MOTOR ROTOR CONTROLLING APPARATUS AND METHOD

The present disclosure relates to a motor rotor control device and method capable of reducing noise caused by the alignment of a motor rotor, and securing stability of staring a motor. The motor rotor control device in accordance with an embodiment of the present disclosure includes a motor having a rotor; an inverter for supplying a three-phase alternating-current voltage to the motor; and a control unit for estimating the initial location of the rotor upon the initial driving of the motor, correcting the location of the rotor by a predetermined angle from the estimated initial location, and then driving the motor.

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Description
TECHNICAL FIELD

The present disclosure relates to a motor rotor control method and device, and more particularly, to a motor rotor control device and method capable of reducing noise caused by the alignment of a motor rotor, and securing stability of starting a motor.

BACKGROUND ART

Location information of a rotor is required to drive a motor. In order to obtain the location information of this rotor, a sensor such as a Hall sensor, an encoder, or a resolver is mainly used. Since a motor for driving a voltage compressor is difficult to mount a location sensor, it estimates the location of the rotor using a sensorless algorithm. These sensorless algorithms obtain the location information of the rotor using a counter electromotive force generated when the motor rotates. Accordingly, when the motor is stopped, there is a disadvantage in that no counter electromotive force is generated and the location of the rotor cannot be known. Accordingly, the sensorless algorithm performs a driving control of the motor in the order of {circle around (1)} rotor alignment >forced drive> sensorless control.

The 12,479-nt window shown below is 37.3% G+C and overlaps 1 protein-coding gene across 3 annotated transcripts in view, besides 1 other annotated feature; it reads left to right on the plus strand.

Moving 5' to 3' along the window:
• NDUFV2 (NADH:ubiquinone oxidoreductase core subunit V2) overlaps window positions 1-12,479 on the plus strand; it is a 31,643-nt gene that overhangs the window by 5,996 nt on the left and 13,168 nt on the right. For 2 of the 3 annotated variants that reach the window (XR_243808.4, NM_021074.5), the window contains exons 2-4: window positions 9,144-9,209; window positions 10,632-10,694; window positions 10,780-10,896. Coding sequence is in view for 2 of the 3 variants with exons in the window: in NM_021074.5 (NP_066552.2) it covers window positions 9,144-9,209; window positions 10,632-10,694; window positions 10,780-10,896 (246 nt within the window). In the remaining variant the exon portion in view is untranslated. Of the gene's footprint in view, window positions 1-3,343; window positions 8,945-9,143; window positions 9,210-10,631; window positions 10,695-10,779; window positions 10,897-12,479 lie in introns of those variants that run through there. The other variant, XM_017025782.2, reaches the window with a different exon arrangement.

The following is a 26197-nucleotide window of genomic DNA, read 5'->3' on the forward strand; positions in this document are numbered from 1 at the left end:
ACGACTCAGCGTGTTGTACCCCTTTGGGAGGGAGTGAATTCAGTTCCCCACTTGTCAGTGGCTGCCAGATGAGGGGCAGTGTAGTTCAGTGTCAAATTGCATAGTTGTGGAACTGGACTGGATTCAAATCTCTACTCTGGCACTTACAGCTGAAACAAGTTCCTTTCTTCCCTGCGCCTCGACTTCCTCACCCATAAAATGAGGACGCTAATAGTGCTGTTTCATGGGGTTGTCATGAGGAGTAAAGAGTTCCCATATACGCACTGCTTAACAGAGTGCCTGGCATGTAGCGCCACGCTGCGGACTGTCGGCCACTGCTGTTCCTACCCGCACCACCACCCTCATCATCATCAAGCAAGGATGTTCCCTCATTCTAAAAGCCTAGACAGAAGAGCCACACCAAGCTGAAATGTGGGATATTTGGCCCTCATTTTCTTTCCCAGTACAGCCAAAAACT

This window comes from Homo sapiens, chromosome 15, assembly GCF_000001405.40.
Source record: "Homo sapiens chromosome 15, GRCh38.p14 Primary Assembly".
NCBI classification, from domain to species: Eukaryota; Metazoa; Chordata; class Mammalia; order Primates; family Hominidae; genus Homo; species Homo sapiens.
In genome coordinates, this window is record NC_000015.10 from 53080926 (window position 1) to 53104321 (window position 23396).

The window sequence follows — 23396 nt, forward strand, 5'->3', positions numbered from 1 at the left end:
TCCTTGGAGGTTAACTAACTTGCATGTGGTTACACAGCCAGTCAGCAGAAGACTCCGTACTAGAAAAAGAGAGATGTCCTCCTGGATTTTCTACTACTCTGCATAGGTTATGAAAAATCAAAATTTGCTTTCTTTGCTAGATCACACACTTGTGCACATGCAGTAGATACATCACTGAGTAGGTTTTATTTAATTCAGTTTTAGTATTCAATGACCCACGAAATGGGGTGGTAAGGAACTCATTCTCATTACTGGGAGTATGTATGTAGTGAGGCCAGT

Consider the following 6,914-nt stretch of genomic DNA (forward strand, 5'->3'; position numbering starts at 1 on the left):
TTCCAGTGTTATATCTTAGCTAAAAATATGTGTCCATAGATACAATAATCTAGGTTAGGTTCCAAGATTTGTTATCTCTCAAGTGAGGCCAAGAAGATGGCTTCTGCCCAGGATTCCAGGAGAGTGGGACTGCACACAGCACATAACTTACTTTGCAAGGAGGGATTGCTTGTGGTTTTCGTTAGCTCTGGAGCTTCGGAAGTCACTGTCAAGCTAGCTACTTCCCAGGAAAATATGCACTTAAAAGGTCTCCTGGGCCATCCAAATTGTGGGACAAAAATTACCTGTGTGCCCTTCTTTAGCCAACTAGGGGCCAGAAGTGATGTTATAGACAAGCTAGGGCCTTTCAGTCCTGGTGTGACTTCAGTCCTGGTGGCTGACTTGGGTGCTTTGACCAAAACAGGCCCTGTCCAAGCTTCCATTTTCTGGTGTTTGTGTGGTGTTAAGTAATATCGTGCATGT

There is a problem in that when malfunction of the logic for estimating or detecting the initial location of the motor occurs, the starting is performed at the inaccurate location of the rotor, which causes unstable fluctuation of a current and vibration at the start of the motor.

In order to improve such a problem, a method for aligning the rotor by estimating the location of the stationary rotor instead of a predetermined alignment location has been proposed. In this time, a fine voltage is applied to estimate the location of the rotor in the stationary state, and the location of the rotor is estimated by using the response to the current.

There are disadvantages in that it is not possible to distinguish the N pole and S pole of a magnet even if the initial location of the rotor is estimated, and an additional high voltage should be applied to distinguish the N pole and S pole of the magnet. That is, although it is possible to estimate the initial location of the rotor, there is a limitation that the N pole and S pole thereof cannot be accurately distinguished. There are problems in that when the estimation error of the N pole and S pole thereof occurs, the location error of 180 [deg] level electrically occurs, and unstable fluctuation of a large current and physical vibration and noise occur during the alignment of the rotor.

DISCLOSURE Technical Problem

An object of the present disclosure for solving the above problems is to provide a motor rotor control device and method capable of reducing noise caused by the alignment of a motor rotor, and ensuring stability of starting a motor.